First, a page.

SMPTE awards 'Fellow' status to 14 exemplary members of the motion picture, TV and related industries.
The Society of Motion Picture and Television Engineers (SMPTE) has awarded the Fellow grade of SMPTE membership to 14 industry leaders. Fellow status is conferred upon individuals who have, by proficiency and contributions, attained an outstanding rank among engineers or executives in the motion picture, television, or related industries.
New SMPTE Fellows will be inducted on Wednesday, Oct. 23, during the Fellows Luncheon, and further recognized on Thursday, Oct. 24, at the SMPTE Honors and Awards Ceremony. Both events are taking place in conjunction with the SMPTE 2013 Annual Technical Conference & Exhibition at the Loews Hollywood Hotel in Los Angeles.
The 2013 SMPTE Fellows are:
• Paul R. Beck: The president and chairman of Foxboro Cable Access, Beck has worked in the broadcasting community since 1965, holding various technical, operations and management positions at The Boston Catholic Television Center, WSBK-TV and WHDH-TV, as well as at his alma mater, Emerson College. Beck has been a member of the New England Section of SMPTE since 1977 and, representing the IAVA and AVMA, has served as a technical liaison for PH-7 technical standards. He is a co-founder of the Museum of Broadcast Technology and a film/video archivist/producer for the New Haven Railroad Historical and Technical Association Inc.
• Siegfried Foessel: Foessel, of the Fraunhofer Institute for Integrated Circuits (IIS), is an expert in digital cinema and media technologies. He has led critical projects including the DCI Compliance Test Plan and JPEG 2000 standardization for digital cinema, and continues to shape the industry through his leadership and participation on the ISO SC29/JPEG systems group, EDCF technical board,and FKTG standards body.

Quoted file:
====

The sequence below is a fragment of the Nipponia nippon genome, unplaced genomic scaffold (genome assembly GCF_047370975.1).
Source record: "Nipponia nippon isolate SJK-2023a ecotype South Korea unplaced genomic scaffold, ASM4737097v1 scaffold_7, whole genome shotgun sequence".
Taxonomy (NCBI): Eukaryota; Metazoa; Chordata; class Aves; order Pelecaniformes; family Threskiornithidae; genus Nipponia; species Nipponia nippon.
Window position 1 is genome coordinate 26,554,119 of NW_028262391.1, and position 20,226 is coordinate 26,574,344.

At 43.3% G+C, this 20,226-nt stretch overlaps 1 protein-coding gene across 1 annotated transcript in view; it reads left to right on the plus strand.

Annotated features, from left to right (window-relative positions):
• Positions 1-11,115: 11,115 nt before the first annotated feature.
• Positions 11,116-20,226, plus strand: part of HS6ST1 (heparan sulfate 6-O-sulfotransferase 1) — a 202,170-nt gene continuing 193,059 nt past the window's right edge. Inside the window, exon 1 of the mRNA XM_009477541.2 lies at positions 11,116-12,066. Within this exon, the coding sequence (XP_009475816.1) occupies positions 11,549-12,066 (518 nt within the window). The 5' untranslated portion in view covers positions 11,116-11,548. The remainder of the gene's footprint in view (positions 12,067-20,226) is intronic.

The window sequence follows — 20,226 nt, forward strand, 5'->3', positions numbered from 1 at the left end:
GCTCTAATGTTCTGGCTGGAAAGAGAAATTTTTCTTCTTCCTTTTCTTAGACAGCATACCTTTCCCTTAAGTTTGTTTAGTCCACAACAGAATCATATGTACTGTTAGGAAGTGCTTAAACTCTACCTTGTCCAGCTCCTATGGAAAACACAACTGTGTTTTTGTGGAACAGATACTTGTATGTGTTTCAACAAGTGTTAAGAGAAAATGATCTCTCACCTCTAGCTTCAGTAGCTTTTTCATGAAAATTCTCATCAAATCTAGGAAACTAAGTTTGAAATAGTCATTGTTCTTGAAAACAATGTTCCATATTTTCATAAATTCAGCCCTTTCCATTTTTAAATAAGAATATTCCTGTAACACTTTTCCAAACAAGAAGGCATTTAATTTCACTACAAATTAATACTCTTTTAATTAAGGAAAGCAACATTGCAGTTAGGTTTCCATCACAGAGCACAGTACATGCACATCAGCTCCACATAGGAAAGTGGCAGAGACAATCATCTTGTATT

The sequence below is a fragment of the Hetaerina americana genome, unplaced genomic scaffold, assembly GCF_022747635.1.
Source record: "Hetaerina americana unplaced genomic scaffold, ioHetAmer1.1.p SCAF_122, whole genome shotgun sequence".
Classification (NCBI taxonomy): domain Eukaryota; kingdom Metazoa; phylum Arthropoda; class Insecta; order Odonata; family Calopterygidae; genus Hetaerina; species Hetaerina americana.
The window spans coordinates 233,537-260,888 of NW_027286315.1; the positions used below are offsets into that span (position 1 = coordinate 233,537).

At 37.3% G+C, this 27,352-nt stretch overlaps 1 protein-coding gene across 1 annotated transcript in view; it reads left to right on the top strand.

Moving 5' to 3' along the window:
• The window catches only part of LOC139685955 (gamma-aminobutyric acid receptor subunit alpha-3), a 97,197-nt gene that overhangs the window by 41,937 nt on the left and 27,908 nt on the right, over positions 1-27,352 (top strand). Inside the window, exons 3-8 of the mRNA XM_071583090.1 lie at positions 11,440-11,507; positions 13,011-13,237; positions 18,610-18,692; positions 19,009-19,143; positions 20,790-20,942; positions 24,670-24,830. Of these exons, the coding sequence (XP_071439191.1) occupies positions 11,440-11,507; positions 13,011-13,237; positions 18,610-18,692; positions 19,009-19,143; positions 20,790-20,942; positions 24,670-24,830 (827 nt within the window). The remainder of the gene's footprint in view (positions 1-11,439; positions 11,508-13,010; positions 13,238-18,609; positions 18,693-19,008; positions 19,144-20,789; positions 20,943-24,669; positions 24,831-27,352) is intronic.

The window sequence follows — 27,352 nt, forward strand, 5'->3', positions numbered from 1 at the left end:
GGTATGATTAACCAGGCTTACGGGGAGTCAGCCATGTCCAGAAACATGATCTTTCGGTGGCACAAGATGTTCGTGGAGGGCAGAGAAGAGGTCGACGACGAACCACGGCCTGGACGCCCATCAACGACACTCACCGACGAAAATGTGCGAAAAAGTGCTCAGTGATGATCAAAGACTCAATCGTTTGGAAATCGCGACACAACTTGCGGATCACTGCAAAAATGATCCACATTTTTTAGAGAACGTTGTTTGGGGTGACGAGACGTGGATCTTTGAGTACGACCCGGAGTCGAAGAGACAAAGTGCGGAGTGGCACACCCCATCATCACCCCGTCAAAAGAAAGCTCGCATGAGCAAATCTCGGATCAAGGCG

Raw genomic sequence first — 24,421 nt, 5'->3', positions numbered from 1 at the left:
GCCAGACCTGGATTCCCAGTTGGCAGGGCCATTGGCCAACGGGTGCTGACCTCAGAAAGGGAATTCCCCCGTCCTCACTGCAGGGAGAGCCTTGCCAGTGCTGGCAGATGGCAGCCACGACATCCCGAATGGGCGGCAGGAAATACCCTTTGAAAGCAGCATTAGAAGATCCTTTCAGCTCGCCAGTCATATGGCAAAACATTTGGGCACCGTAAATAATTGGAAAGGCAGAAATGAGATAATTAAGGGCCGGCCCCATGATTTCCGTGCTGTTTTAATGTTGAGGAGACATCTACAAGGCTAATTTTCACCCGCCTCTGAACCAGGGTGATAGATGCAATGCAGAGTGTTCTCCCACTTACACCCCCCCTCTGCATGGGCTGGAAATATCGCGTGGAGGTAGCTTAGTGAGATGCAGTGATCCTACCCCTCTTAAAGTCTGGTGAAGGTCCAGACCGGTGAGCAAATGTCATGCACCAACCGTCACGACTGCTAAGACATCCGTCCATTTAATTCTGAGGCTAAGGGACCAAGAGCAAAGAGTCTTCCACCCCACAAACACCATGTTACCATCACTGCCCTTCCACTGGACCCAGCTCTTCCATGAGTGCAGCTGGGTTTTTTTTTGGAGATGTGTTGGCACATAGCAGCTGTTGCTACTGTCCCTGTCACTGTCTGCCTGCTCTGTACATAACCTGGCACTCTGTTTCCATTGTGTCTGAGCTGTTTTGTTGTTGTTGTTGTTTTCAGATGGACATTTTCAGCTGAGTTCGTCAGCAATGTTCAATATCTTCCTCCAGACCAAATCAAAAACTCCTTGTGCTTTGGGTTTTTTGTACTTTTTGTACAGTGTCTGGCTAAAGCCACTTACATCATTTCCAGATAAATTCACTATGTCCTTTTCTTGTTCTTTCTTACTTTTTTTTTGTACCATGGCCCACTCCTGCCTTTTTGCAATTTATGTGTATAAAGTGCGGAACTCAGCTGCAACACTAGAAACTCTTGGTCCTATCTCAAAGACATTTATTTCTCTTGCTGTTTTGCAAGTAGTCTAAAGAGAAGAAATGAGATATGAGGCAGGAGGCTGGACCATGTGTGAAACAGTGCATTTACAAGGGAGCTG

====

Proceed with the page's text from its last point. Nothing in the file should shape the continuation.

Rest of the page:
• Paul Gardiner: Gardiner has been a central figure in regulatory oversight and licensing for commercial television in the United Kingdom, serving first with the Independent Broadcasting Authority (IBA) and its successors; Independent Television Commission (ITC); and Ofcom, where he focused on technical standards and information. Now with Sony, Gardiner has been involved with the AMWA-EBU FIMS project and is co-chair of the FIMS Technical Board; a U.K. delegate to ITU R Working Party 6C, with a particular interest in UHDTV; and co-chair of SMPTE TC-10E Essence.
• Friedrich Gierlinger: Gierlinger has been with the IRT, the research and development institute for public broadcasting corporations in Germany, Austria, and Switzerland, since 1979. He was involved in the development and standardization of measurement techniques for analog and digital television, and currently specializes in quality measurement/control and display technology. He chairs Germany's national system and measurement expert group; participates in other expert groups focusing on measurement, quality control, and UHD; and is a member of several SMPTE committees.